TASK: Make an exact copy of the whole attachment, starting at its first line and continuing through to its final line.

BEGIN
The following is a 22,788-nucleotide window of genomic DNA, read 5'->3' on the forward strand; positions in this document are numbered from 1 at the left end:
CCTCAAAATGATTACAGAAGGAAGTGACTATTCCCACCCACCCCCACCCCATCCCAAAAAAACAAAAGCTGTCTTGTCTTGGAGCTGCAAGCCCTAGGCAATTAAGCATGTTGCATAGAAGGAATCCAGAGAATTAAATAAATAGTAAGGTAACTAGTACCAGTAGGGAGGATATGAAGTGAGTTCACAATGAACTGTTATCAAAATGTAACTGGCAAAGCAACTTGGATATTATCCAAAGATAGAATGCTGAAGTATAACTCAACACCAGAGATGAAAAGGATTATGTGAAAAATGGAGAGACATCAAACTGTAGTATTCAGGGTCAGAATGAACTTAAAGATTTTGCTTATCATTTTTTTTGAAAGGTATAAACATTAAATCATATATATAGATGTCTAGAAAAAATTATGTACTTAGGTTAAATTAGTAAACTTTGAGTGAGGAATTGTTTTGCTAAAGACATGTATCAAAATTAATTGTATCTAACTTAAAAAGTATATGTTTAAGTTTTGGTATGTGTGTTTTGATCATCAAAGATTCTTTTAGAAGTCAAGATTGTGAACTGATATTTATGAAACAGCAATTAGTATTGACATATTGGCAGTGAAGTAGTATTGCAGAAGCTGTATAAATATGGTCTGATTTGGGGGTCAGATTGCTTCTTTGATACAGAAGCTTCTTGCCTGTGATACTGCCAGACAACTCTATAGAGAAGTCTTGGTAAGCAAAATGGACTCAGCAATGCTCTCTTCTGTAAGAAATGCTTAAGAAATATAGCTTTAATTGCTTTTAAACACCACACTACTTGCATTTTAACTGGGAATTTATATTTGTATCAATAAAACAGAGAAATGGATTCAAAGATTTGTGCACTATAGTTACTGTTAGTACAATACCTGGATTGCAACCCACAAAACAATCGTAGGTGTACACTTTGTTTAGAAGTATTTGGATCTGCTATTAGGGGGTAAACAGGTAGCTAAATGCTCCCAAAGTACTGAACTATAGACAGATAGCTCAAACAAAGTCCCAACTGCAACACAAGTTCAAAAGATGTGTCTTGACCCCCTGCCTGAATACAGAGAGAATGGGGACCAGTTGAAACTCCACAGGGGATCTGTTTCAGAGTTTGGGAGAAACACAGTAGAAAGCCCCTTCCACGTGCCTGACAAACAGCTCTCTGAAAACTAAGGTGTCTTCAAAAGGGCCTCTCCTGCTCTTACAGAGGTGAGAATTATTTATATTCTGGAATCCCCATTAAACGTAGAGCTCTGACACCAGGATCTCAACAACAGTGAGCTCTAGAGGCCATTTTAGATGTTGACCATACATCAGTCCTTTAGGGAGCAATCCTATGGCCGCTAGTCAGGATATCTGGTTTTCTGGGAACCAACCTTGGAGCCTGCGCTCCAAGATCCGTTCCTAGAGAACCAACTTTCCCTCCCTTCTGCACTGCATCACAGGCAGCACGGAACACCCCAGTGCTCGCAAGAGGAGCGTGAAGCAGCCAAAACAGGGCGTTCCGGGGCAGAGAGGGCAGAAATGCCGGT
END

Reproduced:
The following is a 22,788-nucleotide window of genomic DNA, read 5'->3' on the forward strand; positions in this document are numbered from 1 at the left end:
CCTCAAAATGATTACAGAAGGAAGTGACTATTCCCACCCACCCCCACCCCATCCCAAAAAAACAAAAGCTGTCTTGTCTTGGAGCTGCAAGCCCTAGGCAATTAAGCATGTTGCATAGAAGGAATCCAGAGAATTAAATAAATAGTAAGGTAACTAGTACCAGTAGGGAGGATATGAAGTGAGTTCACAATGAACTGTTATCAAAATGTAACTGGCAAAGCAACTTGGATATTATCCAAAGATAGAATGCTGAAGTATAACTCAACACCAGAGATGAAAAGGATTATGTGAAAAATGGAGAGACATCAAACTGTAGTATTCAGGGTCAGAATGAACTTAAAGATTTTGCTTATCATTTTTTTTGAAAGGTATAAACATTAAATCATATATATAGATGTCTAGAAAAAATTATGTACTTAGGTTAAATTAGTAAACTTTGAGTGAGGAATTGTTTTGCTAAAGACATGTATCAAAATTAATTGTATCTAACTTAAAAAGTATATGTTTAAGTTTTGGTATGTGTGTTTTGATCATCAAAGATTCTTTTAGAAGTCAAGATTGTGAACTGATATTTATGAAACAGCAATTAGTATTGACATATTGGCAGTGAAGTAGTATTGCAGAAGCTGTATAAATATGGTCTGATTTGGGGGTCAGATTGCTTCTTTGATACAGAAGCTTCTTGCCTGTGATACTGCCAGACAACTCTATAGAGAAGTCTTGGTAAGCAAAATGGACTCAGCAATGCTCTCTTCTGTAAGAAATGCTTAAGAAATATAGCTTTAATTGCTTTTAAACACCACACTACTTGCATTTTAACTGGGAATTTATATTTGTATCAATAAAACAGAGAAATGGATTCAAAGATTTGTGCACTATAGTTACTGTTAGTACAATACCTGGATTGCAACCCACAAAACAATCGTAGGTGTACACTTTGTTTAGAAGTATTTGGATCTGCTATTAGGGGGTAAACAGGTAGCTAAATGCTCCCAAAGTACTGAACTATAGACAGATAGCTCAAACAAAGTCCCAACTGCAACACAAGTTCAAAAGATGTGTCTTGACCCCCTGCCTGAATACAGAGAGAATGGGGACCAGTTGAAACTCCACAGGGGATCTGTTTCAGAGTTTGGGAGAAACACAGTAGAAAGCCCCTTCCACGTGCCTGACAAACAGCTCTCTGAAAACTAAGGTGTCTTCAAAAGGGCCTCTCCTGCTCTTACAGAGGTGAGAATTATTTATATTCTGGAATCCCCATTAAACGTAGAGCTCTGACACCAGGATCTCAACAACAGTGAGCTCTAGAGGCCATTTTAGATGTTGACCATACATCAGTCCTTTAGGGAGCAATCCTATGGCCGCTAGTCAGGATATCTGGTTTTCTGGGAACCAACCTTGGAGCCTGCGCTCCAAGATCCGTTCCTAGAGAACCAACTTTCCCTCCCTTCTGCACTGCATCACAGGCAGCACGGAACACCCCAGTGCTCGCAAGAGGAGCGTGAAGCAGCCAAAACAGGGCGTTCCGGGGCAGAGAGGGCAGAAATGCCGGT